Which again, is why I made this statement in the opening of my post:
TheSixthGlass Wrote:I think I feel like sharing this here because I can do so without offending anyone personally connected to this person.

I don't want to be the guy that says "hey, I don't believe your friend/son/uncle is in heaven. He's just dead" at a funeral. Nor do I want to be the guy that says "hey, you're praying to an imaginary being, it's not going to actually help anything or affect reality, this is silly" while it is giving others emotional comfort in a time of grief. I don't want to be that guy, because that guy's an asshole.

I guess the real point of my entire post was that I don't have a lot of sympathetic ears to this type of stuff in the real world. I'm surrounded by believers at home and at work, and my opinions on life and death and the (imagined) afterlife would be found offensive and rude in a time like this, so I keep them to myself for the most part. And again, as I stated originally, for all I know, that funeral service was exactly what my friend wanted. It was nice that everyone gathered to remember him. And we have had a few other secular-type gatherings in his honor outside of these two instances. But basically the only people that I can commiserate with are people from work, because those are the people in my life that also knew my friend. So I posted my discomfort here, and shared stories and fond memories with others when it's been appropriate.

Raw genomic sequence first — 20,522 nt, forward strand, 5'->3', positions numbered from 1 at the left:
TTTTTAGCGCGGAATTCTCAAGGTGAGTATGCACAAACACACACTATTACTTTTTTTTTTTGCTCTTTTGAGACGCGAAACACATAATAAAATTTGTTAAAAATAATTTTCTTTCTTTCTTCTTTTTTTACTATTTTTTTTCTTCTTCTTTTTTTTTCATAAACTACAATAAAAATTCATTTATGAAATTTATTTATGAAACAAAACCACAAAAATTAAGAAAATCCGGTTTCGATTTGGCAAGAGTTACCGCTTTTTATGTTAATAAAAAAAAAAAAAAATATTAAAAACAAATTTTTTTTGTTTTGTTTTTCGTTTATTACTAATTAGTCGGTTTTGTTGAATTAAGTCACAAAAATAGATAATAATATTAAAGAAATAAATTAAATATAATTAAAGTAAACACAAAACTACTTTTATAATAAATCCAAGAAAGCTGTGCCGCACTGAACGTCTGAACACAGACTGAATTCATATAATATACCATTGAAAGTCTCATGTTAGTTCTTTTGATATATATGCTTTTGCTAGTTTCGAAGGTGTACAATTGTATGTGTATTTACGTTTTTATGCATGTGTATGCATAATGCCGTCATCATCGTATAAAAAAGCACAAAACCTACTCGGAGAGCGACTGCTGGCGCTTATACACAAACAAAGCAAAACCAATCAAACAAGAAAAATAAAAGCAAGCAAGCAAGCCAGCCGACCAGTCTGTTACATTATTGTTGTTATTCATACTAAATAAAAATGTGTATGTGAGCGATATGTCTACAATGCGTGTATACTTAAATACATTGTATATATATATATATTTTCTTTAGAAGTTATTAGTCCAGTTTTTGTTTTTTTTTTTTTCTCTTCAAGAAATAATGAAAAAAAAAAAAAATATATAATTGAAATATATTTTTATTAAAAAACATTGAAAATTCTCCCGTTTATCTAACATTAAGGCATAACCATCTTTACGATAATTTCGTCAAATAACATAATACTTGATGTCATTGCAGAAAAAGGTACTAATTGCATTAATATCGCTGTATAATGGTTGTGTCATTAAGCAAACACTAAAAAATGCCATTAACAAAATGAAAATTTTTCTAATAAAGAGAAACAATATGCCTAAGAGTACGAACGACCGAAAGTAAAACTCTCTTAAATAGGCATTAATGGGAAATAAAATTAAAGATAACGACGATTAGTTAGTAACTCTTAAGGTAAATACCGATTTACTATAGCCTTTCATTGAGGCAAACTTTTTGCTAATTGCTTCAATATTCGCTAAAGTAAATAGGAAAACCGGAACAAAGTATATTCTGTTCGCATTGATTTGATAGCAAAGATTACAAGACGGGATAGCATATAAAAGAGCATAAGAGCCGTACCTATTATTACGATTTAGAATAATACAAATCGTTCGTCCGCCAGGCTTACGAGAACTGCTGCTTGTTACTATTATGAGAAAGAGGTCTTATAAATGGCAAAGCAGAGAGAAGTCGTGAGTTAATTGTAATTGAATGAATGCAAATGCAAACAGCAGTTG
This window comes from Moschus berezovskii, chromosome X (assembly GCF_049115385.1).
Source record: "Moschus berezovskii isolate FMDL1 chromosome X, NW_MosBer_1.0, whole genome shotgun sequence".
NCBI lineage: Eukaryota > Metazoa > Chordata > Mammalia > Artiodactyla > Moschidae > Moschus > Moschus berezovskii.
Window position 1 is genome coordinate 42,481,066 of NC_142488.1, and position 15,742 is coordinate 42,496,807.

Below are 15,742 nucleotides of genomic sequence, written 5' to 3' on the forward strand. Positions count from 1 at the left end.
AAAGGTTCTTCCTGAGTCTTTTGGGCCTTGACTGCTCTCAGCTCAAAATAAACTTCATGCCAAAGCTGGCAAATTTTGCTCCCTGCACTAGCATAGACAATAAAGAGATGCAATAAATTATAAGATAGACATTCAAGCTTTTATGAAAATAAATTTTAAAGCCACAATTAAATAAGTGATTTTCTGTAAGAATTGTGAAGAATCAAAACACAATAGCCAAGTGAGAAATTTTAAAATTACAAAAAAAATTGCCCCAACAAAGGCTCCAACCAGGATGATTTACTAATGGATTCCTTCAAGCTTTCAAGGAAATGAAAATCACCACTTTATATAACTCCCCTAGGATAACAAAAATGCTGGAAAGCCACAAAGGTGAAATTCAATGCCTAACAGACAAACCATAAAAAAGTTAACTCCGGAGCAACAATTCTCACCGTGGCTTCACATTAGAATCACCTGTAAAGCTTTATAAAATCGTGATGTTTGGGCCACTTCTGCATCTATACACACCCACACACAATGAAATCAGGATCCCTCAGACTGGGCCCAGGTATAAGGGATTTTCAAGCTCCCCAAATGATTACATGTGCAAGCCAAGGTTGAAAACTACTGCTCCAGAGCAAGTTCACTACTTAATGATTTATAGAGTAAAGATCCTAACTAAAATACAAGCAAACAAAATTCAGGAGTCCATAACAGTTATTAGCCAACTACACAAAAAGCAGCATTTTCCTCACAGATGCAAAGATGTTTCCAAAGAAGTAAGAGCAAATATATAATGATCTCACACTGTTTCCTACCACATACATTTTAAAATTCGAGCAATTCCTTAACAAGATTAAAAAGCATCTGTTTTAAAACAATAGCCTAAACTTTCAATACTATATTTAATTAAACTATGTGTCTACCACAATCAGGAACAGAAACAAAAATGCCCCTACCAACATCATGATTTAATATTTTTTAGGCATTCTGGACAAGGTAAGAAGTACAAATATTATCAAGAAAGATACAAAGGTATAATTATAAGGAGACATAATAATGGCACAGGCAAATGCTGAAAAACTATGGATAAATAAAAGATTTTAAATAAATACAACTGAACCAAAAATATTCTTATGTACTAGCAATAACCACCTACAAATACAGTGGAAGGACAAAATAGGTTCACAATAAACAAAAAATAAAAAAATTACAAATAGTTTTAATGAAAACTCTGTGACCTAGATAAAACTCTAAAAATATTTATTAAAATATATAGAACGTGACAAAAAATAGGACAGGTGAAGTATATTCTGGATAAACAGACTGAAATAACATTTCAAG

Also, thank you everyone for your words and input.

Our brains deceive us on a regular basis, so we have to find ways to fight back.
Find all posts by this user
Like Post Quote this message in a reply
23-01-2012, 11:12 PM
RE: Saying Goodbye to a Friend
Like many of the others, I'm sorry about the loss of your friend and coworker. It's a rough spot in life that we all must endure at one time or another, therefore it's part of being human.

In my experience, I've learned that people must be allowed to grieve in their own way regardless of their beliefs. It's all about respect. If they don't mind me standing in the back of the room, not holding hands in a prayer circle or wiping my face after a Muslim prayer, then there's no harm done. I'm not offended because I've accepted that this is how many deal with a crisis in their lives. I have my own way as well.

I take pride in knowing that I can let others deal with loss in their own way - whatever helps them sleep at night.
There's a lot of positive things in this world... But the fact remains that cancer bites the big one...

"I feel like the weight of the world has been lifted from my shoulders...
Thanks for getting off my back!"
-
Arcticspear Idea
Find all posts by this user
Like Post Quote this message in a reply
Post Reply
Forum Jump: